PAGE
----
Artist envisions Queen Elizabeth II and Philip reunited in death in viral sketch

LONDON — As news circulated around the world that Queen Elizabeth II’s health was deteriorating, a British illustrator picked up a pack of watercolor pencils and started sketching.

Kerri Cunningham, an artist and mother of three from Lancashire in England, sketched the Queen’s late husband, Prince Philip, sitting on a picnic blanket, his arm lovingly placed around his wife’s back. She penciled a corgi next to them and a bright blue sky above them. There were three words under the image that would soon go viral with news of the queen’s death hours later: “Hello again Lilibet.”

When Buckingham Palace made the official announcement that Britain’s longest-serving monarch had died aged 96, Cunningham was putting one of his three children to bed. The image, which she uploaded to her Instagram account, began to travel far and wide. It resonated with tens of thousands of people, who quickly began asking where they could purchase a copy.

“I love that you put your kids to bed with no idea what’s going on on your Instagram,” read a text message sent to Cunningham that evening.

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The image – which has nearly 400,000 likes on Instagram and has been shared widely on Facebook and Twitter – was inspired by a picture she once saw of the Queen, Philip and three of their children taking a holiday to the Balmoral Castle in Scotland, Cunningham told Washington. Job.

It was 1960, and together they were lounging on a plaid blanket. A corgi, one of the Queen’s many beloved dogs, was also present.

Cunningham said she couldn’t stop thinking about this photo as she sketched, adding that her goal was to get the royal couple – who had been married for over 70 years – back ‘together again on their little blanket’ .

Cunningham said she was surprised but also “really touched” by the reaction to her artwork, which she drew while wearing her “mom jeans” at her kitchen table.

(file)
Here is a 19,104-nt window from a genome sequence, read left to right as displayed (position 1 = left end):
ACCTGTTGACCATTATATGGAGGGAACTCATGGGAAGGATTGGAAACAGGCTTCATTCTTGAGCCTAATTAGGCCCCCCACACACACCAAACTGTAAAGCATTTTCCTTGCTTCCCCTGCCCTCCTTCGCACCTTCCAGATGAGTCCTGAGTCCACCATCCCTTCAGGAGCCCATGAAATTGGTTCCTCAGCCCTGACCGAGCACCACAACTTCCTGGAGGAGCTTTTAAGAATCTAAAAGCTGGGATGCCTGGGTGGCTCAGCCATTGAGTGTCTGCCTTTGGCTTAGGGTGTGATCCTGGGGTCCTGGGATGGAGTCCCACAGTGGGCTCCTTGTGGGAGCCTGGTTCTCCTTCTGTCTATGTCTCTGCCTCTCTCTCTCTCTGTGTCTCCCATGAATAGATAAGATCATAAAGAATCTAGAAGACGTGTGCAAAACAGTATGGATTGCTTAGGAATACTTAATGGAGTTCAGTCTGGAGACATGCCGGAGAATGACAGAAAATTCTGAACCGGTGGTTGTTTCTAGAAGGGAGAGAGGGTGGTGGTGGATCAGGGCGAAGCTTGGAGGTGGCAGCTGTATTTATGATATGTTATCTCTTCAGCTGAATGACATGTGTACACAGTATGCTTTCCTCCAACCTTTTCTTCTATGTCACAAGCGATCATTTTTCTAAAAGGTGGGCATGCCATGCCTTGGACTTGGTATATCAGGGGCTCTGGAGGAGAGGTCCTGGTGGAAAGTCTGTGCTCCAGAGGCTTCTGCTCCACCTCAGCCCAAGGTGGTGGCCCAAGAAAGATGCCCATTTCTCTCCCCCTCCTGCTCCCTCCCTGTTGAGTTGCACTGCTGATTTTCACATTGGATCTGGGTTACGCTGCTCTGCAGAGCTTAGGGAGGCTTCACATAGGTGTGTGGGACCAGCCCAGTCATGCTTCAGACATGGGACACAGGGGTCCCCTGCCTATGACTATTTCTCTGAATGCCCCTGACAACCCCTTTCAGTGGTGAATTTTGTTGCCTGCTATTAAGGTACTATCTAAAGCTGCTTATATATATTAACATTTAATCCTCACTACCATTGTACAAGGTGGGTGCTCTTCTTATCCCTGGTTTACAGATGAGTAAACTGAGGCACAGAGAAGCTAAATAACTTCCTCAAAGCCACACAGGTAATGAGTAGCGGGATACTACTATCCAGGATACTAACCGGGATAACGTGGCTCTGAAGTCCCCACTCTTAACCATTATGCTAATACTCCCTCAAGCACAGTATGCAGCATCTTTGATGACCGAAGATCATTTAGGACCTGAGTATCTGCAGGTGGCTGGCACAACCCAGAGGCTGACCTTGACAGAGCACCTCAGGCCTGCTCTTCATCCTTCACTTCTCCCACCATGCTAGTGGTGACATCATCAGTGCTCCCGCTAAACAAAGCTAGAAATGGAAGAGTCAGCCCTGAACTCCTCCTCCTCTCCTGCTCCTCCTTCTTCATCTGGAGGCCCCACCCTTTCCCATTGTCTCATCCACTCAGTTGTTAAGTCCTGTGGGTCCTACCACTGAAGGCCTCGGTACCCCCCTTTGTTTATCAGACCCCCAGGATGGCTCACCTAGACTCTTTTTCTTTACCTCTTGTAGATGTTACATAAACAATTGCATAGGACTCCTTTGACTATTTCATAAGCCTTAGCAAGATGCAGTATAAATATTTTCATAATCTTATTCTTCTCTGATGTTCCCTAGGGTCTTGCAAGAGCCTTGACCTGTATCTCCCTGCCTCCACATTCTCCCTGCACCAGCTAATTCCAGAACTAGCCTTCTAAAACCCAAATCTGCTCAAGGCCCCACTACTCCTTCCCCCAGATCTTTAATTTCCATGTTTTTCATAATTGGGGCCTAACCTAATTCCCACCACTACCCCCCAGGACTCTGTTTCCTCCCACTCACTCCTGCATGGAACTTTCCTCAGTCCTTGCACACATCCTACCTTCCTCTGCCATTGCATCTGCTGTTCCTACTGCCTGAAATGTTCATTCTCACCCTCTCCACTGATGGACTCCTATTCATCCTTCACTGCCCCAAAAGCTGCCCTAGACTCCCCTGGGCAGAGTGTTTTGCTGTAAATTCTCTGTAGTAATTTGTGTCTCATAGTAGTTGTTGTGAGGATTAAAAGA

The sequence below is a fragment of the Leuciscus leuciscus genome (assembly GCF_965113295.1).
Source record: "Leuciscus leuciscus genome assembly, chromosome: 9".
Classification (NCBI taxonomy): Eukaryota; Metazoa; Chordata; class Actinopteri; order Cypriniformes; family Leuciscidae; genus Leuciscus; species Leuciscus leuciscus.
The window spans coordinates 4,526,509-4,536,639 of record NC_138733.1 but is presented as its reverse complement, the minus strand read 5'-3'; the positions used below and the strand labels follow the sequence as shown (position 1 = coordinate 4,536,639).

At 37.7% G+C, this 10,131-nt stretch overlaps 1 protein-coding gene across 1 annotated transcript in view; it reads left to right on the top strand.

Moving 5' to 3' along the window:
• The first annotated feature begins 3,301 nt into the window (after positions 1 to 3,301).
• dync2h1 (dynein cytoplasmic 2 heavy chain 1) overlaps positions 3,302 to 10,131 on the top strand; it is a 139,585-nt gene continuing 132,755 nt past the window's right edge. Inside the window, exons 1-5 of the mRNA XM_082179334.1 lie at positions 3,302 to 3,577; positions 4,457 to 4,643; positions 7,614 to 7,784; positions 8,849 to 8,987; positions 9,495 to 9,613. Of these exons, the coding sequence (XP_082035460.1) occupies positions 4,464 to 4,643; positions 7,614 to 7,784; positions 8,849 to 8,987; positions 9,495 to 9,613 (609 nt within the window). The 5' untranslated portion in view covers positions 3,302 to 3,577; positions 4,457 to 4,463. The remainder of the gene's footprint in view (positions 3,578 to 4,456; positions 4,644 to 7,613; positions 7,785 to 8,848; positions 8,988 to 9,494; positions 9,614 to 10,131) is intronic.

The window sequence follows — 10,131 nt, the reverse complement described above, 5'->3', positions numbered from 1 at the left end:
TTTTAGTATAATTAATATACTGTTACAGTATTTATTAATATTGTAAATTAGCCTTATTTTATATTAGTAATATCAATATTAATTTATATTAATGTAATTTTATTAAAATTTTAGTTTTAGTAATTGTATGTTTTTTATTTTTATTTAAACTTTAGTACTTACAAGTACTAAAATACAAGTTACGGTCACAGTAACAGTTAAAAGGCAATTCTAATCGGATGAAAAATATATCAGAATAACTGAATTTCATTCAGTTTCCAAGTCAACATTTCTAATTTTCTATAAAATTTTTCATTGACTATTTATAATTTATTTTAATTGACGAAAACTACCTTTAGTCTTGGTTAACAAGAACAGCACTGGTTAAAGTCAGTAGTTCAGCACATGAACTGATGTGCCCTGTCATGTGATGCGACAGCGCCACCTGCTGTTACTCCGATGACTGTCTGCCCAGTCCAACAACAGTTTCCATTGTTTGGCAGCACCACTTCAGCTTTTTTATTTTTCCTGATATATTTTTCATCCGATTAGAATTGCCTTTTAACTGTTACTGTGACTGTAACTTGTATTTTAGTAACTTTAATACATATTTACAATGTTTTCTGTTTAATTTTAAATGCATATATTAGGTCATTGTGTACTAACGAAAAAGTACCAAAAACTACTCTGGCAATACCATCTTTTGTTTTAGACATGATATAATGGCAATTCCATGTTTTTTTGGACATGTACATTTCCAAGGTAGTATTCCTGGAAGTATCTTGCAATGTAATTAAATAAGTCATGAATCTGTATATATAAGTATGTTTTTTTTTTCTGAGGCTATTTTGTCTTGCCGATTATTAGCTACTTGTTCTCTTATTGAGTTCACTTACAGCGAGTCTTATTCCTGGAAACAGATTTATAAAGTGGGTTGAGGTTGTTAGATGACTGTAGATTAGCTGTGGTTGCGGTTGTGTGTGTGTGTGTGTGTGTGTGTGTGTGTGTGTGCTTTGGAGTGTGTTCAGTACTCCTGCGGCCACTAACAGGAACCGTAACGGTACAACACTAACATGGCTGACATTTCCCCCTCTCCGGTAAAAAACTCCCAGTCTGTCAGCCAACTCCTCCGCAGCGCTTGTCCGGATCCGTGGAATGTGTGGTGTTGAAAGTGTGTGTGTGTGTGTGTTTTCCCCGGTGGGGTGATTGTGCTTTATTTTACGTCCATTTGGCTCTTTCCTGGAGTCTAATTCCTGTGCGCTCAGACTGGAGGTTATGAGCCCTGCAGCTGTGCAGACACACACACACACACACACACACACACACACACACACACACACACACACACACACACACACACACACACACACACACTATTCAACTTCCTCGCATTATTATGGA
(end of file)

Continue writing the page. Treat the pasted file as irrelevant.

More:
The 34-year-old said the death of the Queen has made many around the world reflect on the loss of their own grandparents. Many people told her they were emotional at the idea of ​​the royal couple reuniting.

As a child, the Queen struggled to pronounce her name, often fumbling around – much to the amusement of family members, who started calling her “Lilibet”, according to British media. The nickname stuck with her throughout her life and also became one of her husband’s nicknames for her.

“Lilibet is the only ‘thing’ in the world that is absolutely real to me,” Philip wrote to the Queen Mother in a note shortly after marrying her daughter Elizabeth in 1947.

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Prince Harry, one of the Queen’s eight grandchildren, called his daughter ‘Lilibet Diana’, a nod to his late paternal grandmother Princess Diana and her great-grandmother , Queen Elizabeth.

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Cunningham is finally selling copies, and all proceeds, she says, will go to a leading children’s charity.

Cunningham said she has long used Instagram as a platform to share her art, although she usually draws about parenthood. Her posts often talk about overflowing laundry baskets and the joys – and hardships – of being a mother.

She’s a little worried now that her tens of thousands of new followers might consider her account royal. “They might be a little surprised,” she laughed, admitting there were as many poems as inspirational sketches.

What about the original drawing? “It goes in the closet,” Cunningham said, “away from the spaghetti-stained hands of children.”

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